- John JR Robinson: Drummer (Michael Jackson, Daft Punk, Madonna)
- Steve Vai: Guitarist (Frank Zappa, Whitesnake, David Lee Roth)
- Rob McNelley: Guitarist (Lady Antebellum, Bob Seger, Dolly Parton)
- Ray Parker JR.: Guitarist (Aretha Franklin, Stevie Wonder, Boz Scaggs)
- Jason Newsted: Bassist (Metallica, Gov’t Mule, Ozzy Osbourne)
- Justin Derrico: Guitarist (P!NK, Tina Turner, Beyonce, The Voice TV show)
- Eva Gardner: Bassist (Cher, P!NK, The Mars Volta)
- Mark Schulman: Drummer (Foreigner, Cher, P!NK)
- Glen Sobel: Drummer (Alice Cooper)
- Michael “Fish” Herring: Guitarist (Christina Aguilera, Tupac Shakur, Prince)
- Steve Lukather: Guitarist (Lionel Richie, Michael Jackson, Toto)
- Derek St. Holmes: Singer and Guitarist (Ted Nugent)
- Rudy Sarzo: Bassist (Ozzy Osbourne, Quiet Riot, Whitesnake)
- Richard Patrick: Singer and Guitarist (Nine Inch Nails, Filter)
- Phil Buckman: Bassist (Filter, Fuel)
- Brad Gillis: Guitarist (Ozzy Osbourne, Night Ranger)
- Phil X: Guitarist (Bon Jovi, Chris Daughtry, Kelly Clarkson)
- Paul Bushnell: Bassist (Katy Perry, Phil Collins, Elton John)
- Greg Upchurch: Drummer (Chris Cornell, 3 Doors Down, Puddle of Mudd)
- Nita Strauss: Guitarist (Alice Cooper)
- Eric Singer: Drummer (Alice Cooper, KISS, Black Sabbath)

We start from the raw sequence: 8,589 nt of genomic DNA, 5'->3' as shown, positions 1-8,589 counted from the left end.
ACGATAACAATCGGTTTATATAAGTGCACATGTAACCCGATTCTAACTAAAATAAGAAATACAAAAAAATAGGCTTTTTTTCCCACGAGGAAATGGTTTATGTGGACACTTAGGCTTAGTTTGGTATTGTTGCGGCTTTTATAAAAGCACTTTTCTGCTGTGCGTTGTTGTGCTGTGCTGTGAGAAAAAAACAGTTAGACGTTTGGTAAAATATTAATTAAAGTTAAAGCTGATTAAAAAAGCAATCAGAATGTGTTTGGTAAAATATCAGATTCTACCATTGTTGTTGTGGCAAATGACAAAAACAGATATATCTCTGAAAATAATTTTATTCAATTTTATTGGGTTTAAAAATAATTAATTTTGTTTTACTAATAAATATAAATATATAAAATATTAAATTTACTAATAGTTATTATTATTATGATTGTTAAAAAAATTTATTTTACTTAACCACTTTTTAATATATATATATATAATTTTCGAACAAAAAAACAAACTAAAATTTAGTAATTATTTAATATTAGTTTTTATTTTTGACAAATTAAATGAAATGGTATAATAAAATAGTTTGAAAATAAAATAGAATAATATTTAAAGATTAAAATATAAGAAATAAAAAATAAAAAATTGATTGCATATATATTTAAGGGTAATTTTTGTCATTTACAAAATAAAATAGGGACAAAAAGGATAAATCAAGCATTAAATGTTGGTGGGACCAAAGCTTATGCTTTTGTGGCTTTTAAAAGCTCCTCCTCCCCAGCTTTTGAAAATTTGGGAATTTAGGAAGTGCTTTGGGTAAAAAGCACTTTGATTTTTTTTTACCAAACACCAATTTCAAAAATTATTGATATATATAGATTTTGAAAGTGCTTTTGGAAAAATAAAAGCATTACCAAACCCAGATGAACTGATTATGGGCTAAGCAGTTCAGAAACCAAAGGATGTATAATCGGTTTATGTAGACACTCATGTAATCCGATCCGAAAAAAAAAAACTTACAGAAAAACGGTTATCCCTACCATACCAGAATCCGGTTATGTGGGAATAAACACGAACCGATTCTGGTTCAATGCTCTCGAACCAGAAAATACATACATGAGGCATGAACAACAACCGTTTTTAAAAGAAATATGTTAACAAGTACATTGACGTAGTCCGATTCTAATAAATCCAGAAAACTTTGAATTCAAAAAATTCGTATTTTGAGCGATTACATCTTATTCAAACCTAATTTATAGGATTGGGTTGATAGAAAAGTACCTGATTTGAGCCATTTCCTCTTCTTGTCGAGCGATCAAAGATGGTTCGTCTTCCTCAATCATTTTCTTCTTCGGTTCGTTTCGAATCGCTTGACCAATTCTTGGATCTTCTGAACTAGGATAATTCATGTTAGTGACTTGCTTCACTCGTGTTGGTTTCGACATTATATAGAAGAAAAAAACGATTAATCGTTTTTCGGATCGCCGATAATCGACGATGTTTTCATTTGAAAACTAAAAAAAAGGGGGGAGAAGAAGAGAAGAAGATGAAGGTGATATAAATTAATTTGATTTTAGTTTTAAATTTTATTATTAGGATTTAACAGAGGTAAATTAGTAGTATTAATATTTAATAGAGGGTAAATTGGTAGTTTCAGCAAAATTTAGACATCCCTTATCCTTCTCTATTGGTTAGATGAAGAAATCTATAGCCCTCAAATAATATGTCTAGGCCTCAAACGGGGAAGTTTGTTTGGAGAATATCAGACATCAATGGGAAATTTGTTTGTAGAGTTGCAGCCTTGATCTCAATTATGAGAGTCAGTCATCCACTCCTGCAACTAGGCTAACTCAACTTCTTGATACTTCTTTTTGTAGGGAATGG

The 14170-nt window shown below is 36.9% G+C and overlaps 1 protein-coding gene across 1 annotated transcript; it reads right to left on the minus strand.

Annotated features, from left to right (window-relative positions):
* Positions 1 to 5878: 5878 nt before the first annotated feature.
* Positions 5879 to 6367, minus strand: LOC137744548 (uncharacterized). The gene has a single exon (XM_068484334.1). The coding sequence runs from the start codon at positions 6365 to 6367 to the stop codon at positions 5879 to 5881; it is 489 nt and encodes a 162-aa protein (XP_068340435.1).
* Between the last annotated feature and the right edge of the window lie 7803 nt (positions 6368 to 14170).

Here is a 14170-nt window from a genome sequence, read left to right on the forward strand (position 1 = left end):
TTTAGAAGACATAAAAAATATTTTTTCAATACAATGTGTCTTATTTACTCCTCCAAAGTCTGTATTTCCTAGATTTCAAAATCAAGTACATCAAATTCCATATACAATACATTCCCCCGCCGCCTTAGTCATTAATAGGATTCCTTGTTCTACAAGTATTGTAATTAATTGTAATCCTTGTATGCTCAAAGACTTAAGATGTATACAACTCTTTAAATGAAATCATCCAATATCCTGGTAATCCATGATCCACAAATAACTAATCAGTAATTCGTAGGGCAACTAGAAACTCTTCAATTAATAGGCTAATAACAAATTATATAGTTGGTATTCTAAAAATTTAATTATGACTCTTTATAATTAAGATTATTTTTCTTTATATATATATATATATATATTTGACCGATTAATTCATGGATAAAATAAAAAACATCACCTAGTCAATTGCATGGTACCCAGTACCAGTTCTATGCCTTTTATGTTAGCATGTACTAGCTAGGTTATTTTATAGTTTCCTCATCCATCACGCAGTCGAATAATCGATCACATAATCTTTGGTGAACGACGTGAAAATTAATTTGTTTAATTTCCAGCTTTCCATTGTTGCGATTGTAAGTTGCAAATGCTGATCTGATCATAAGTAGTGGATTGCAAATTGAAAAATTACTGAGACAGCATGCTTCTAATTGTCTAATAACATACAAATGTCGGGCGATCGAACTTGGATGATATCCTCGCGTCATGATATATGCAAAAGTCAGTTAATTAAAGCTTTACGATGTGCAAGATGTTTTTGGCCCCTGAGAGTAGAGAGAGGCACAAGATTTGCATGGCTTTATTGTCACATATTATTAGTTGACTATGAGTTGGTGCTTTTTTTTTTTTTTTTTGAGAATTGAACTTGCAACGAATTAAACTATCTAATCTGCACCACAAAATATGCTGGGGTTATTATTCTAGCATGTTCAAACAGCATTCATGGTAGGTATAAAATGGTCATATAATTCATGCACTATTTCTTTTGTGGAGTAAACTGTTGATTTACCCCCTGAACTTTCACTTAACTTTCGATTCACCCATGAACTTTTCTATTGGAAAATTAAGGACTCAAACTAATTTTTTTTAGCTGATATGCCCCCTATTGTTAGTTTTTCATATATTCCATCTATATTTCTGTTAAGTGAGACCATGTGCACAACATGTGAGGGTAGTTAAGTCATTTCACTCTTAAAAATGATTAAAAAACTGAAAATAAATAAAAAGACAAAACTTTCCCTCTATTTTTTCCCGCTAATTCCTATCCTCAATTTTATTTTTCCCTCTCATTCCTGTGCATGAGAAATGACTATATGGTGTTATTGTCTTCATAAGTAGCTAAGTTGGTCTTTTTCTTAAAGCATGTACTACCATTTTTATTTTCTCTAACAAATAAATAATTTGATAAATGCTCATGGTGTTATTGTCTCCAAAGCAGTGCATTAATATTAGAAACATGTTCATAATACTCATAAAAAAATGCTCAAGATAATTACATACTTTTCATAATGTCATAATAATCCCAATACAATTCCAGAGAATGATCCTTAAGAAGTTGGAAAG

- Jay Graydon: Record Producer/Session Musician (Steely Dan, Earth, Wind & Fire, George Benson)
Artists Alice Cooper, Rob Zombie and P!NK are also among the interviewees, providing the perspective of the superstars who use the services of Hired Guns, as well as Bob Ezrin (Record Producer for Cooper, Pink Floyd, and KISS), also giving his take.
The entire gist of the presentation can probably be summed up in one of the many punchlines of the film: “Being a hired gun, you’re sitting in the front row to a very glamorous, high-profile, exciting lifestyle. But it has nothing to do with you.” – Jason Hook.
However, the story also presents several experiences and outcomes that are possible for anyone who becomes a hired gun/ side musician. 1. Possibility of being underpaid / unrewarded
According to several of the interviewees, being a Hired Gun doesn’t always mean enough – or any money at all – is being made. Phil Buckman gave an example of this in his turn at the mic, saying “it was almost laughable what we got paid,” about his time working with Filter.
Greg Upchurch also speaks of coming off tour and then having to immediately take up a house painting gig with friends to make extra money, at one point ending up painting the residence of Matt Sorum of Guns N’ Roses.
There is also talk of not getting any recognition or royalties for songs that they contributed significantly to. 2. Getting left out in the cold
Being a Hired Gun means there is always a possibility of being let go unceremoniously and with very little warning, as was recounted by Russell Javors and Liberty Devitto. The two were relieved of their duties with very little notice after giving years of service on records and on tours with Billy Joel.
There is also mention of the unpredictability – wherein one day everything could be going great and the next you’re out of a job. Jason Hook gives one such scenario while he was playing for Hilary Duff. He explained that things were going so great that he decided to take out a loan for a house. As luck would have it, the gig with Duff ended abruptly, leaving his financial position in doubt at the time. 3. Can be exhausting